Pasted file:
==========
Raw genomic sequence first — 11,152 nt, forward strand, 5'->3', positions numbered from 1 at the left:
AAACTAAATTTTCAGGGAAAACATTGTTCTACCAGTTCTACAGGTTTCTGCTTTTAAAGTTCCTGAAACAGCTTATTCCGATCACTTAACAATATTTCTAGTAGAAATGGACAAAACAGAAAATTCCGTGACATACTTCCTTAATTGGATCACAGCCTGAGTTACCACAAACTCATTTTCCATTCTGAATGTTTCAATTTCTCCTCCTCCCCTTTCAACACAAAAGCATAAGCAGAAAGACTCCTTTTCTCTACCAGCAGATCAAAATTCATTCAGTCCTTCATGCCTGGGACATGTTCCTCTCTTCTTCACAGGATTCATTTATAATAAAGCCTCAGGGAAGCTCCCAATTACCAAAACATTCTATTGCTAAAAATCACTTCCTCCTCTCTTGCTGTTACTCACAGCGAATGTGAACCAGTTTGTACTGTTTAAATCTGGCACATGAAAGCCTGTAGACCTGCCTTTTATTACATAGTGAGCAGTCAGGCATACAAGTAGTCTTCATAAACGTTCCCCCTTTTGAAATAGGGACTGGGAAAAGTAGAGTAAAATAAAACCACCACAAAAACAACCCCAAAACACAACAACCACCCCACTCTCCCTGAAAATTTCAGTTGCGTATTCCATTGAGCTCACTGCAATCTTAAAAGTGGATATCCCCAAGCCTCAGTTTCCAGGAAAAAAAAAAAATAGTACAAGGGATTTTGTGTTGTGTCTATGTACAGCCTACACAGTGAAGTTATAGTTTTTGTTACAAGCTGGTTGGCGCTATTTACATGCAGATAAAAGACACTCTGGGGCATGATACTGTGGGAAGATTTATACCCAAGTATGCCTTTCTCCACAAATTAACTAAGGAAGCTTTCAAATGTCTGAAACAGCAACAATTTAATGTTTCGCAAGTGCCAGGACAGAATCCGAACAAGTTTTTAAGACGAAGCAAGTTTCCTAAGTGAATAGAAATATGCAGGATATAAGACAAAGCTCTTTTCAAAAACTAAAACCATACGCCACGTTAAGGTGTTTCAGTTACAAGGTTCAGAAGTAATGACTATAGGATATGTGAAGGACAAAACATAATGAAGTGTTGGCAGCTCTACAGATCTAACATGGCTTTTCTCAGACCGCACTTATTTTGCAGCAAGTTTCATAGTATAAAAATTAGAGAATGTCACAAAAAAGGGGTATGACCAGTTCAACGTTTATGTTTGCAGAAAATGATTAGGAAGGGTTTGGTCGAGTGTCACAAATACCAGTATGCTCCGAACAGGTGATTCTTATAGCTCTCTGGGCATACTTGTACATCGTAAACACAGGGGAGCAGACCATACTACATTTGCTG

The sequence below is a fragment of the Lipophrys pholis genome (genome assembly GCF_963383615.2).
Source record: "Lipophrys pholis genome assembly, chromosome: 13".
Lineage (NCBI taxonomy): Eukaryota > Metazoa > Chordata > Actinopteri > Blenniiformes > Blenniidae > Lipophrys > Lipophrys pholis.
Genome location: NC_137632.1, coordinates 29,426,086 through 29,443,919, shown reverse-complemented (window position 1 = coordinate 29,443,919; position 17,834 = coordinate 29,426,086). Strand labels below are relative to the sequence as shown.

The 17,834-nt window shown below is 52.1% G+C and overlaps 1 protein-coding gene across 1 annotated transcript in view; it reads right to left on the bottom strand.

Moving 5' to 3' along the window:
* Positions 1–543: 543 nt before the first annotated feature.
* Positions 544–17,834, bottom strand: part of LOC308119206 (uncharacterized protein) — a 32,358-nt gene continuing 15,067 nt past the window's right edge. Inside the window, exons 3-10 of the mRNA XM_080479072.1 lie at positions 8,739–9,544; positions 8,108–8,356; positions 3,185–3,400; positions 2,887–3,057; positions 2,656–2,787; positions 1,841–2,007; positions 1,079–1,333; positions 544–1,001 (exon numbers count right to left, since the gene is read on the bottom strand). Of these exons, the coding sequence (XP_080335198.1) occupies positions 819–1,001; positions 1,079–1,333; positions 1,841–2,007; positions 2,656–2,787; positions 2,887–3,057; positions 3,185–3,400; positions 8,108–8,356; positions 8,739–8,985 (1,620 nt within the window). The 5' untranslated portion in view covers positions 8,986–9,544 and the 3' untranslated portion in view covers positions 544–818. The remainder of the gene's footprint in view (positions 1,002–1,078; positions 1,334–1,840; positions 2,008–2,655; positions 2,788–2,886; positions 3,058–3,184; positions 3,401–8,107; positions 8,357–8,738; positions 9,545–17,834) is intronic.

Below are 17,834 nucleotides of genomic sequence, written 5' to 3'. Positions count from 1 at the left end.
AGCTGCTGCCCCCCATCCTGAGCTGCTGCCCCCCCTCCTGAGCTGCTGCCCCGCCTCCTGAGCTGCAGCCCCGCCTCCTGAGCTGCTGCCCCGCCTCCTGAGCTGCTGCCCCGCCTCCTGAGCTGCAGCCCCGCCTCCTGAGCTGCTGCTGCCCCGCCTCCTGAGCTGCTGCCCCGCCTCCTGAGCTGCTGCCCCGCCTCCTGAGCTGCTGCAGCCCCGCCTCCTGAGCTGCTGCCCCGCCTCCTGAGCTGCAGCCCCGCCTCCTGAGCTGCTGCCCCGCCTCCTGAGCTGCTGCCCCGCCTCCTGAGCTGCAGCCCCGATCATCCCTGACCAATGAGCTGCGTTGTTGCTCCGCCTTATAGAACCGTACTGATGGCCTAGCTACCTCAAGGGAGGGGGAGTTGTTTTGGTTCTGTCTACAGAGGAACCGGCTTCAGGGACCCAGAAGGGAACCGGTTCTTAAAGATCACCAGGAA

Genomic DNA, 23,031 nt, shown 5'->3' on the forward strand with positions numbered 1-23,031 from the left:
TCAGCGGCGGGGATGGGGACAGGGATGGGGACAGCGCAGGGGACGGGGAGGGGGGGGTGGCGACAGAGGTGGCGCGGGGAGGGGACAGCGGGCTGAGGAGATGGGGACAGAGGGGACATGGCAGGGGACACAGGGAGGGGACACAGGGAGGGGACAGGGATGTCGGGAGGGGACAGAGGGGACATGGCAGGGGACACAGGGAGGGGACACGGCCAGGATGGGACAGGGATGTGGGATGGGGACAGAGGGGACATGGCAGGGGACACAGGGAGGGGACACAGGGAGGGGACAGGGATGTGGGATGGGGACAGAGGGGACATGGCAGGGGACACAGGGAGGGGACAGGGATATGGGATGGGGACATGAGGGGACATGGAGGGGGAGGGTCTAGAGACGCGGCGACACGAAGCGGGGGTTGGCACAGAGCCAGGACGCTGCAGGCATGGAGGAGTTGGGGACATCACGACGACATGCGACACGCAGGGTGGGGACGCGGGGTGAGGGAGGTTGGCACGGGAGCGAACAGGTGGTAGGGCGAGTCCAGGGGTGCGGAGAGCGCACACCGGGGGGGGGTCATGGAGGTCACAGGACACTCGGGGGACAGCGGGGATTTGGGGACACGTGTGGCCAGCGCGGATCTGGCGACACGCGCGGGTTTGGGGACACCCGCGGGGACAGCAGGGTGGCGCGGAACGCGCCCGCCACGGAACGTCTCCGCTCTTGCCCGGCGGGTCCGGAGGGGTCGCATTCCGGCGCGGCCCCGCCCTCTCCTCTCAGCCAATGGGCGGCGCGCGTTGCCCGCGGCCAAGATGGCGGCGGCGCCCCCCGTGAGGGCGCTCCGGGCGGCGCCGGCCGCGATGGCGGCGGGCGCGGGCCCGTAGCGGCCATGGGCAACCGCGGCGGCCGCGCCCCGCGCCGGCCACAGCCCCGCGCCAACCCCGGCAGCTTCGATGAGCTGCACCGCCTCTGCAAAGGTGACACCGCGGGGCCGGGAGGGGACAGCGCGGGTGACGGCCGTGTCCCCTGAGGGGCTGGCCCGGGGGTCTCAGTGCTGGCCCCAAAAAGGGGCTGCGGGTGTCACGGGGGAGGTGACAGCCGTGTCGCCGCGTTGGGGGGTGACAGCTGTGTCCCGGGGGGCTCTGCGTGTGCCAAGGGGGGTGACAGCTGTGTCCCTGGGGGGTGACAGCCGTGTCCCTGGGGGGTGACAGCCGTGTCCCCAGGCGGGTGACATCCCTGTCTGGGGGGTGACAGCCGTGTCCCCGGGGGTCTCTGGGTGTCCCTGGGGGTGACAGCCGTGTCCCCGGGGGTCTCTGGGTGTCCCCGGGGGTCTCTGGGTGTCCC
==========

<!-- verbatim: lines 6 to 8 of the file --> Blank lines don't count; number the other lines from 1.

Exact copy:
Genome location: NC_137632.1, coordinates 29,426,086 through 29,443,919, shown reverse-complemented (window position 1 = coordinate 29,443,919; position 17,834 = coordinate 29,426,086). Strand labels below are relative to the sequence as shown.

The 17,834-nt window shown below is 52.1% G+C and overlaps 1 protein-coding gene across 1 annotated transcript in view; it reads right to left on the bottom strand.

Moving 5' to 3' along the window: